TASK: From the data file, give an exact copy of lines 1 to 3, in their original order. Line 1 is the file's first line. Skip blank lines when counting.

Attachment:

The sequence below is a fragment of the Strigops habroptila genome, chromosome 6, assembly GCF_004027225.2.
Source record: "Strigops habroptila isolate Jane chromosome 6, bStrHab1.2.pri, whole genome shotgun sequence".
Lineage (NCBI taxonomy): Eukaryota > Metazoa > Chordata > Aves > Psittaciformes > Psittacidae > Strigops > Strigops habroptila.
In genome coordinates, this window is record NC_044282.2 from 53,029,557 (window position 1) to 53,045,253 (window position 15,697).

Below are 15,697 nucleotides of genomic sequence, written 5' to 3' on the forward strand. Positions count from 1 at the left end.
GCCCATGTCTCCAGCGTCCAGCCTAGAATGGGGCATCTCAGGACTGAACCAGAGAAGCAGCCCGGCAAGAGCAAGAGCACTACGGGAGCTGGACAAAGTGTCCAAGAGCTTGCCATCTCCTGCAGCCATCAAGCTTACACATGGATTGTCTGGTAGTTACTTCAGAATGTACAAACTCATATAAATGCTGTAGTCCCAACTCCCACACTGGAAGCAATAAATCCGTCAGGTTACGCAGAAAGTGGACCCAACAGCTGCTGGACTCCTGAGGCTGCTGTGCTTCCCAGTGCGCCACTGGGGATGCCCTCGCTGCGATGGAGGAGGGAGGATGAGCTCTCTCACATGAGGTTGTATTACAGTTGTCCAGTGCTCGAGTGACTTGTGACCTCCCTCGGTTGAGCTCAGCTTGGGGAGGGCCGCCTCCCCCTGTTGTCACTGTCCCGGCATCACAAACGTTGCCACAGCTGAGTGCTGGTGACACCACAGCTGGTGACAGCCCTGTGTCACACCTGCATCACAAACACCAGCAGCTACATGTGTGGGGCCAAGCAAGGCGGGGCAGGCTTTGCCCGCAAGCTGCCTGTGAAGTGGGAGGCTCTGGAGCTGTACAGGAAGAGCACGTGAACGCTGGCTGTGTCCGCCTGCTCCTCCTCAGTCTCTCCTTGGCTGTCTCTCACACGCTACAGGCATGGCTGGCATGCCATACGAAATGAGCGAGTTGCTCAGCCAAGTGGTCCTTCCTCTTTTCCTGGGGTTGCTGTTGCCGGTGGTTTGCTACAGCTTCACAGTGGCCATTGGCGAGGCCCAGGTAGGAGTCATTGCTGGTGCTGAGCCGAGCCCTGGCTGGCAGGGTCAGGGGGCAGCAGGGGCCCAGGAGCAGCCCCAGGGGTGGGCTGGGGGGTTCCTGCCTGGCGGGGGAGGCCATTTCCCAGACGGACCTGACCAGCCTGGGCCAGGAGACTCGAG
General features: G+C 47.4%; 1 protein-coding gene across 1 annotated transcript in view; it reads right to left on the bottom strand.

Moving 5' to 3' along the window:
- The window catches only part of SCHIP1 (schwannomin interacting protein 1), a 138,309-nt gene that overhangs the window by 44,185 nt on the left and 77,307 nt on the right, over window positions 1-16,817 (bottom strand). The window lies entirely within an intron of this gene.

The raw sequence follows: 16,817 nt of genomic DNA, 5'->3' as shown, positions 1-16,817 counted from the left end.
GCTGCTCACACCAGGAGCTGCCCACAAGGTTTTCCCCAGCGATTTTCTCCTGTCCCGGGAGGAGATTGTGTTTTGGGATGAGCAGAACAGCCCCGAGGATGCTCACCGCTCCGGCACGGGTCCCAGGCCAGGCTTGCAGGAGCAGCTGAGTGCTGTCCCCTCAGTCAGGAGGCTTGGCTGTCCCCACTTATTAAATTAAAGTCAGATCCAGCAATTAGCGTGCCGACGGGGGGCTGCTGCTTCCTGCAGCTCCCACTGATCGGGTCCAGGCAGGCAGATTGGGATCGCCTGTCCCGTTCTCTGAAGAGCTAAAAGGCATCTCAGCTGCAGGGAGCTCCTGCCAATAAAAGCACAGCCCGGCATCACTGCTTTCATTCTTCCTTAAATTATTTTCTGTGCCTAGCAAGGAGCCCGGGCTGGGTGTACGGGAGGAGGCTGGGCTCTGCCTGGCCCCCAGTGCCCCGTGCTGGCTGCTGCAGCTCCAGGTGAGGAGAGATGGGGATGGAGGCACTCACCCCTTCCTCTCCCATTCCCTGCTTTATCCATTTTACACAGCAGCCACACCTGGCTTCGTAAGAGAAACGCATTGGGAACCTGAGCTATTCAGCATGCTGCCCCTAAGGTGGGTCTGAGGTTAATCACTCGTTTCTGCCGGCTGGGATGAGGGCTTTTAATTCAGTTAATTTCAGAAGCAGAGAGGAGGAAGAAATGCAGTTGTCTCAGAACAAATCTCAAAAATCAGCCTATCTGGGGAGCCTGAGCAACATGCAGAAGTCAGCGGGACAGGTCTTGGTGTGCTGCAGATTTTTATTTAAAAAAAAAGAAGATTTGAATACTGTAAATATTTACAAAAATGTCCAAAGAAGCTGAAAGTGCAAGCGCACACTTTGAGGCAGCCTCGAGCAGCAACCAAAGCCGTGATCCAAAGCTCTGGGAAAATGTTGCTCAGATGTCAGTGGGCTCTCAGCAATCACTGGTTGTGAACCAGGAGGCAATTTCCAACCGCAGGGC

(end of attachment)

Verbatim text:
The sequence below is a fragment of the Strigops habroptila genome, chromosome 6, assembly GCF_004027225.2.
Source record: "Strigops habroptila isolate Jane chromosome 6, bStrHab1.2.pri, whole genome shotgun sequence".
Lineage (NCBI taxonomy): Eukaryota > Metazoa > Chordata > Aves > Psittaciformes > Psittacidae > Strigops > Strigops habroptila.